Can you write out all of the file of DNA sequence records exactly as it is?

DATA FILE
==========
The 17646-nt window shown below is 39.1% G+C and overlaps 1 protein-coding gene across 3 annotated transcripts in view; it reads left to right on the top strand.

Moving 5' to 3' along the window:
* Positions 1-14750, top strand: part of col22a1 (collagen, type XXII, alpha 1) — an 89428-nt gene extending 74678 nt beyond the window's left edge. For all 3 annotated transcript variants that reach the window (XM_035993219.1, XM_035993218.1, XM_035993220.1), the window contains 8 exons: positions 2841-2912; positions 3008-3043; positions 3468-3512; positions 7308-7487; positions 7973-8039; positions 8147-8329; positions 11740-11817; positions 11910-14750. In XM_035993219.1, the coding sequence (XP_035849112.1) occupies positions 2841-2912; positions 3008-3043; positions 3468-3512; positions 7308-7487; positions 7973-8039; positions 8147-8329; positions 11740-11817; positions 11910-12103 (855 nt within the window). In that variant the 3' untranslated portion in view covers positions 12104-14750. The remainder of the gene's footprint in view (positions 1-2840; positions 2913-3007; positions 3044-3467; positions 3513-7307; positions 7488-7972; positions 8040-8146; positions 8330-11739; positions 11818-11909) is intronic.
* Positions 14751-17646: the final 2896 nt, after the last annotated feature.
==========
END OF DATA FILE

The 17646-nt window shown below is 39.1% G+C and overlaps 1 protein-coding gene across 3 annotated transcripts in view; it reads left to right on the top strand.

Moving 5' to 3' along the window:
* Positions 1-14750, top strand: part of col22a1 (collagen, type XXII, alpha 1) — an 89428-nt gene extending 74678 nt beyond the window's left edge. For all 3 annotated transcript variants that reach the window (XM_035993219.1, XM_035993218.1, XM_035993220.1), the window contains 8 exons: positions 2841-2912; positions 3008-3043; positions 3468-3512; positions 7308-7487; positions 7973-8039; positions 8147-8329; positions 11740-11817; positions 11910-14750. In XM_035993219.1, the coding sequence (XP_035849112.1) occupies positions 2841-2912; positions 3008-3043; positions 3468-3512; positions 7308-7487; positions 7973-8039; positions 8147-8329; positions 11740-11817; positions 11910-12103 (855 nt within the window). In that variant the 3' untranslated portion in view covers positions 12104-14750. The remainder of the gene's footprint in view (positions 1-2840; positions 2913-3007; positions 3044-3467; positions 3513-7307; positions 7488-7972; positions 8040-8146; positions 8330-11739; positions 11818-11909) is intronic.
* Positions 14751-17646: the final 2896 nt, after the last annotated feature.